A rising oil price – led by OPEC’s commitment to capping output that was announced last month – has seen the oil price climbing steadily since, adding 3% yesterday (10 November).
The global chief investment strategist at the world’s largest asset manager said in a recent note that the OPEC plan was seen as a strategic shift by Saudi Arabia away from a battle for market share.
He said: “We see less risk of a renewed oil price plunge and the potential for a gradual rise toward long-term equilibrium levels around $60 per barrel, where supply and demand are likely to find a better balance. A spike beyond that level is unlikely as some sidelined oil producers would then have incentives to ramp up production.”
Turnill added the oil price declines of 2015 and early 2016 had contributed to market volatility, while hurting both emerging markets and high-yielding assets.“An effort to rebalance the oil market is important because it should help support energy companies, risk appetite and reflation trades,” he said.
With Brent crude reaching a 2016 high yesterday, Ian Forrest, investment research analyst at The Share Centre, said it hinted at positive dividend action for the oil majors, namely Royal Dutch Shell and BP.
He said: “OPEC may put quotas in place when it meets next month but there is uncertainty around what level of production Iran will agree to. Given that shale oil has made the US, which is not a member of OPEC, the world’s largest oil producer, the ability of the cartel to control global prices is not as strong as it once was.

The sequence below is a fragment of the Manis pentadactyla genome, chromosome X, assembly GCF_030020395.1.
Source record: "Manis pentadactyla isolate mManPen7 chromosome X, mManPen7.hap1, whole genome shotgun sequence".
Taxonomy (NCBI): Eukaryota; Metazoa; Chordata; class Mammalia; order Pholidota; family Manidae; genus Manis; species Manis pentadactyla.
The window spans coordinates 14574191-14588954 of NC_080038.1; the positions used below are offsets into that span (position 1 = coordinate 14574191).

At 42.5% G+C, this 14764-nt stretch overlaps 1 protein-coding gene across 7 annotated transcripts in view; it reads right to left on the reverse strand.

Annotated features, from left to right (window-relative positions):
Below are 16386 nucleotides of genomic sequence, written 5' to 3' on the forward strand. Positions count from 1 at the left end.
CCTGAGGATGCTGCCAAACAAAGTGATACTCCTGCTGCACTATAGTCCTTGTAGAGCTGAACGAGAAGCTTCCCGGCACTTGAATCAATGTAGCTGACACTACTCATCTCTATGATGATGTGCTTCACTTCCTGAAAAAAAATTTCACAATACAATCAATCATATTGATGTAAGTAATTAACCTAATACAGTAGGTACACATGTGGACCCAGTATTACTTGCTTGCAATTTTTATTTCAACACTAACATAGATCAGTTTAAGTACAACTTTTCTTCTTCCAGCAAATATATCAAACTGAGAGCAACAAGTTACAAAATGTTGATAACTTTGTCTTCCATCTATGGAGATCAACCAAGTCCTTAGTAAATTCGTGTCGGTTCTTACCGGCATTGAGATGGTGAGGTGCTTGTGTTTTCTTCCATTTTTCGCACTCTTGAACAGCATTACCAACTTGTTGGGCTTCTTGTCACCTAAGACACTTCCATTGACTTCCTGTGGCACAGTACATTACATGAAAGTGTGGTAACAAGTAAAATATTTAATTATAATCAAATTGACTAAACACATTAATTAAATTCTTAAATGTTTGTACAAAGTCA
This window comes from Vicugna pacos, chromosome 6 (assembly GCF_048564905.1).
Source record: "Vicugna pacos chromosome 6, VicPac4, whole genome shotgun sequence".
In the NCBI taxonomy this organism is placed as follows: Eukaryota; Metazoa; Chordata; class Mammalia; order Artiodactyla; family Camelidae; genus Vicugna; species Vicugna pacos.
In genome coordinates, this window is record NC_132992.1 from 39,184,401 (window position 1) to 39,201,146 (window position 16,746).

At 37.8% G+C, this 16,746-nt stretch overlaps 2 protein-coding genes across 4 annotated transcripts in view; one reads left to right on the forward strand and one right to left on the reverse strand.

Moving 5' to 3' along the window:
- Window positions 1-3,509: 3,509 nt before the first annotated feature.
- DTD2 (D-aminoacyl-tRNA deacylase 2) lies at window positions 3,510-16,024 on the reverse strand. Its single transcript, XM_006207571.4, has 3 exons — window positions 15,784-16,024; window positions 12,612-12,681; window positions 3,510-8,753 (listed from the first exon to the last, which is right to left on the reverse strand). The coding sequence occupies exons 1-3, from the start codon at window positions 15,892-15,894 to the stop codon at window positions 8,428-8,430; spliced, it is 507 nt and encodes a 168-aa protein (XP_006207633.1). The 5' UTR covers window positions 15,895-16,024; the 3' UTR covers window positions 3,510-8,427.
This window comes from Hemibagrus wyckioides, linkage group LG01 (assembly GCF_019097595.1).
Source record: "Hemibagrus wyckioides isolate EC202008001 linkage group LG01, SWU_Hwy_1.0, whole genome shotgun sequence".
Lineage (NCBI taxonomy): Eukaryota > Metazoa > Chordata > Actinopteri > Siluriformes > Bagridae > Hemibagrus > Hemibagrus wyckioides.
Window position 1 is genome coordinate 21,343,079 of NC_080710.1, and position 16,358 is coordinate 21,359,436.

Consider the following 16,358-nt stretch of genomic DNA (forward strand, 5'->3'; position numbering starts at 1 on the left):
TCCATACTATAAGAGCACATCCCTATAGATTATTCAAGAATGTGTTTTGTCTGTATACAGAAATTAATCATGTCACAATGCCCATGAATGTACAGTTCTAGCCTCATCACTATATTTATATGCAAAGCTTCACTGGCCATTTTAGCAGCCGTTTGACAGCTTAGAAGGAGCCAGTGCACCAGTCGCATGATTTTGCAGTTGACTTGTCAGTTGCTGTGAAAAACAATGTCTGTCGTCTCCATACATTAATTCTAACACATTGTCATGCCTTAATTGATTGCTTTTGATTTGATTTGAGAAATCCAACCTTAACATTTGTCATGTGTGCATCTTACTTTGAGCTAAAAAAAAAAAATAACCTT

“All of this is relatively encouraging for investors in the sector, but the rise must be sustained to have any meaningful impact. Our preferred stocks remain the two major integrated groups, Royal Dutch Shell and BP, which continue to pay attractive dividends and are suitable for investors seeking a lower/medium risk approach. The rise in the oil price reduces the chances of those two companies cutting dividend payments, but it needs to remain above $60 to provide more certainty of that.”
BlackRock’s Turnill added that remaining risks included failure of various OPEC members to see through their promise, increased production by non-OPEC nations and renewed weakness in global demand.“Higher oil prices would reinforce current market trends based on reflation: rising long-term bond yields and a shift out of perceived safer assets − bond proxies and low-volatility stocks − and into cyclical assets such as emerging markets. Within energy equities, we favor quality and low-cost producers. We prefer inflation-linked bonds to treasuries.”